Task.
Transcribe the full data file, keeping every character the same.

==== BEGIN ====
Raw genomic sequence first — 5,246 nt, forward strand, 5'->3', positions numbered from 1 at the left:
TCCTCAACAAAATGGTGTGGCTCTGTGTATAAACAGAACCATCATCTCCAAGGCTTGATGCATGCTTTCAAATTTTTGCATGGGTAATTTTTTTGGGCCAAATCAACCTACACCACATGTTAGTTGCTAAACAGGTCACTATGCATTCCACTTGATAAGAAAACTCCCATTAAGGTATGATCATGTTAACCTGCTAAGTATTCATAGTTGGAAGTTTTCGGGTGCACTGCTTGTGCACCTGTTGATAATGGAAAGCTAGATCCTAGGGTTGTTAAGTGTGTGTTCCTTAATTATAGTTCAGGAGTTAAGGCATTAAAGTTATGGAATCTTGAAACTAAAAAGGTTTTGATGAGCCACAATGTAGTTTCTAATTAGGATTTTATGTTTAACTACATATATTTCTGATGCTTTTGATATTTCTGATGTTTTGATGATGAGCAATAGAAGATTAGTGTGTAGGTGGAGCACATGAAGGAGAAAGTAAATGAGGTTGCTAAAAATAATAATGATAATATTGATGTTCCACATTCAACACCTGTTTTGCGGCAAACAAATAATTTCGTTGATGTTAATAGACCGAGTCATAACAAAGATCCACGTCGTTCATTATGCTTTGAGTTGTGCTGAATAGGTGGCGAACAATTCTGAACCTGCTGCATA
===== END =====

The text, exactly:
Raw genomic sequence first — 5,246 nt, forward strand, 5'->3', positions numbered from 1 at the left:
TCCTCAACAAAATGGTGTGGCTCTGTGTATAAACAGAACCATCATCTCCAAGGCTTGATGCATGCTTTCAAATTTTTGCATGGGTAATTTTTTTGGGCCAAATCAACCTACACCACATGTTAGTTGCTAAACAGGTCACTATGCATTCCACTTGATAAGAAAACTCCCATTAAGGTATGATCATGTTAACCTGCTAAGTATTCATAGTTGGAAGTTTTCGGGTGCACTGCTTGTGCACCTGTTGATAATGGAAAGCTAGATCCTAGGGTTGTTAAGTGTGTGTTCCTTAATTATAGTTCAGGAGTTAAGGCATTAAAGTTATGGAATCTTGAAACTAAAAAGGTTTTGATGAGCCACAATGTAGTTTCTAATTAGGATTTTATGTTTAACTACATATATTTCTGATGCTTTTGATATTTCTGATGTTTTGATGATGAGCAATAGAAGATTAGTGTGTAGGTGGAGCACATGAAGGAGAAAGTAAATGAGGTTGCTAAAAATAATAATGATAATATTGATGTTCCACATTCAACACCTGTTTTGCGGCAAACAAATAATTTCGTTGATGTTAATAGACCGAGTCATAACAAAGATCCACGTCGTTCATTATGCTTTGAGTTGTGCTGAATAGGTGGCGAACAATTCTGAACCTGCTGCATA